When planning server system disk space, you need to be sure to include space for operating environment software, Messaging Server software, and message content and tracking. Be sure to use an external disk array if availability is a requirement. For most systems, external disks are required for performance because the internal system disks supply no more than four spindles.
In addition, user disk space needs to be allocated. Typically, this space is determined by your site’s policy.
Your deployment planning needs to include how you want to back up the Message Store for disaster recovery. Messaging Server supports Solstice Backup (Legato Networker), the imsbackup utility, and file system snapshot backup. You might want to store your backup media remotely. The more frequently you perform a backup, the better, as long as it doesn’t impact server operations.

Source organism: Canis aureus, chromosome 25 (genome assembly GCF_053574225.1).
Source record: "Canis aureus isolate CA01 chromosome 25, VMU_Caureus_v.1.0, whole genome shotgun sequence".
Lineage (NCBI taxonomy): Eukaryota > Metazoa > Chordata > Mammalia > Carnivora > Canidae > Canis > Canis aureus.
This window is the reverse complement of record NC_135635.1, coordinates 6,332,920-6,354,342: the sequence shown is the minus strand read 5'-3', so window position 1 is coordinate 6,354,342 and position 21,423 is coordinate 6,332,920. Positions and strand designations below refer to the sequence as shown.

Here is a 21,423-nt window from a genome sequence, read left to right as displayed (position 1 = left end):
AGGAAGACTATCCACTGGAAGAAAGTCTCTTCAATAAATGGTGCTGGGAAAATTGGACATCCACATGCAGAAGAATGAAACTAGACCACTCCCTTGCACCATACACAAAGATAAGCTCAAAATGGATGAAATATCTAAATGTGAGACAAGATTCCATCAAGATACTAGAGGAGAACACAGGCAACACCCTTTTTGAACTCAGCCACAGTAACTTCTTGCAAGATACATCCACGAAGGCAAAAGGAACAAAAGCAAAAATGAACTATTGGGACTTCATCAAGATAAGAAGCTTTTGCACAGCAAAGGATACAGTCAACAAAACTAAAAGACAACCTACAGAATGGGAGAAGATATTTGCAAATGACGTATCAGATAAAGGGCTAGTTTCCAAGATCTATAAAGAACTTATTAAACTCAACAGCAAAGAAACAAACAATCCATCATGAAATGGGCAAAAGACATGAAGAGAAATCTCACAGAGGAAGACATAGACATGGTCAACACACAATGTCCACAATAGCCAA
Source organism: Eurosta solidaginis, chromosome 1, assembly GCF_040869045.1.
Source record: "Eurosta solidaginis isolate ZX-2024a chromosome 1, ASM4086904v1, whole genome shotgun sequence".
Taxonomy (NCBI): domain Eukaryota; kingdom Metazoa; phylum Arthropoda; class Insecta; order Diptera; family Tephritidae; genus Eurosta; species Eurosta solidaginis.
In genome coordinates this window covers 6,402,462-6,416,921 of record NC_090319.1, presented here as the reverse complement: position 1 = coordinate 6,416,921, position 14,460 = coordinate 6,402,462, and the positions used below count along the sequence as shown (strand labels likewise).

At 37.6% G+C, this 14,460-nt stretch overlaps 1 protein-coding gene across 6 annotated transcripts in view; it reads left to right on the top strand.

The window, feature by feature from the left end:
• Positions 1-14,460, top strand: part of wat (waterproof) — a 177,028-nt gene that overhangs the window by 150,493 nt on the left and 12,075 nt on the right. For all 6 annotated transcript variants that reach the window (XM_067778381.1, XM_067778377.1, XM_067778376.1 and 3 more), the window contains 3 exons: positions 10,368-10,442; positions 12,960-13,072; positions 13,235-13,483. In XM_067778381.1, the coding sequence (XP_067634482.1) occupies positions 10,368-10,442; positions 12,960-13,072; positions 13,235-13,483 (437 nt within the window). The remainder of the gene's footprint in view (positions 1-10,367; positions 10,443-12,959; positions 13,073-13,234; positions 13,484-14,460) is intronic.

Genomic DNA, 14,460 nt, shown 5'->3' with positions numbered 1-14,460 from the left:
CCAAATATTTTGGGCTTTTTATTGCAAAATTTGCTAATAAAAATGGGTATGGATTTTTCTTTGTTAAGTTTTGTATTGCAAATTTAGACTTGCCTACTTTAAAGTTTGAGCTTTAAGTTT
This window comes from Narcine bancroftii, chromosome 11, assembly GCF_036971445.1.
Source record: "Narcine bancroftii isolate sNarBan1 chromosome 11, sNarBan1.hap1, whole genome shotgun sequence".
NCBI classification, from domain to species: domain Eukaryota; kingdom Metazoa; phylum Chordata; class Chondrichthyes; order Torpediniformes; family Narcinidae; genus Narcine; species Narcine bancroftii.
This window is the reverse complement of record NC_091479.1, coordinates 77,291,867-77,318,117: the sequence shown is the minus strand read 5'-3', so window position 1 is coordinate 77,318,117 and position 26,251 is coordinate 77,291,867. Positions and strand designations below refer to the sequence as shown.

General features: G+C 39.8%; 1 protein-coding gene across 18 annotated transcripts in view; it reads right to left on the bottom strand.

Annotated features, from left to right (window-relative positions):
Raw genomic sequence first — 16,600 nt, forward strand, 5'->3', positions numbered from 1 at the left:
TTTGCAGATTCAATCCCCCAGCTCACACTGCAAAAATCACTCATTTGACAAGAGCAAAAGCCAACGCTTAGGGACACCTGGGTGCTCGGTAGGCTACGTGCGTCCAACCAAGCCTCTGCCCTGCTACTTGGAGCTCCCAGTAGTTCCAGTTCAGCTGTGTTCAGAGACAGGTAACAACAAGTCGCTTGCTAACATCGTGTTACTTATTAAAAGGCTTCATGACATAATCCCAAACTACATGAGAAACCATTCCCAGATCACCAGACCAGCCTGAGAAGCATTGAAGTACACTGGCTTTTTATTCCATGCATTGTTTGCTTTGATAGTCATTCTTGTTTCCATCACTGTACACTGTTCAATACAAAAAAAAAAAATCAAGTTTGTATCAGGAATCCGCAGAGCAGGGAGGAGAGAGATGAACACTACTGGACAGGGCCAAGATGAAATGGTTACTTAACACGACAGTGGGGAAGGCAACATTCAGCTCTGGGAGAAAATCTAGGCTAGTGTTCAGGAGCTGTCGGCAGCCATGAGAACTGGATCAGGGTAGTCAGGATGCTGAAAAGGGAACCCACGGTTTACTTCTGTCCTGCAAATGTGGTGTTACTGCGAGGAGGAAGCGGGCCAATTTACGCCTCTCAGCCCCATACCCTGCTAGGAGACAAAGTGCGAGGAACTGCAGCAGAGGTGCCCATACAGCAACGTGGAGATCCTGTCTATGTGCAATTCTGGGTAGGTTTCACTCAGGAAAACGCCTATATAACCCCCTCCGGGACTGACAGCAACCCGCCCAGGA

The behavior of the Messaging Server MTA Queue is to provide a transient store for messages waiting to be delivered. Messages are written to disk in a persistent manner to maintain guaranteed service delivery. If the MTA is unable to deliver the message, it will retry until it finally gives up and returns the message to the sender.
Sizing the MTA Queue disks are an important step for improving MTA performance. The MTA's performance is directly tied to disk I/O first above any other system resource. This means that you should plan on disk volume that consists of multiple disk spindles, which are concatenated and stripped by using a disk RAID system.
End users are quickly affected by the MTA performance. As users press the SEND button on their email client, the MTA will not fully accept receipt of the message until the message has been committed to the Message Queue. Therefore, improved performance on the Message Queue results in better response times for the end-user experience.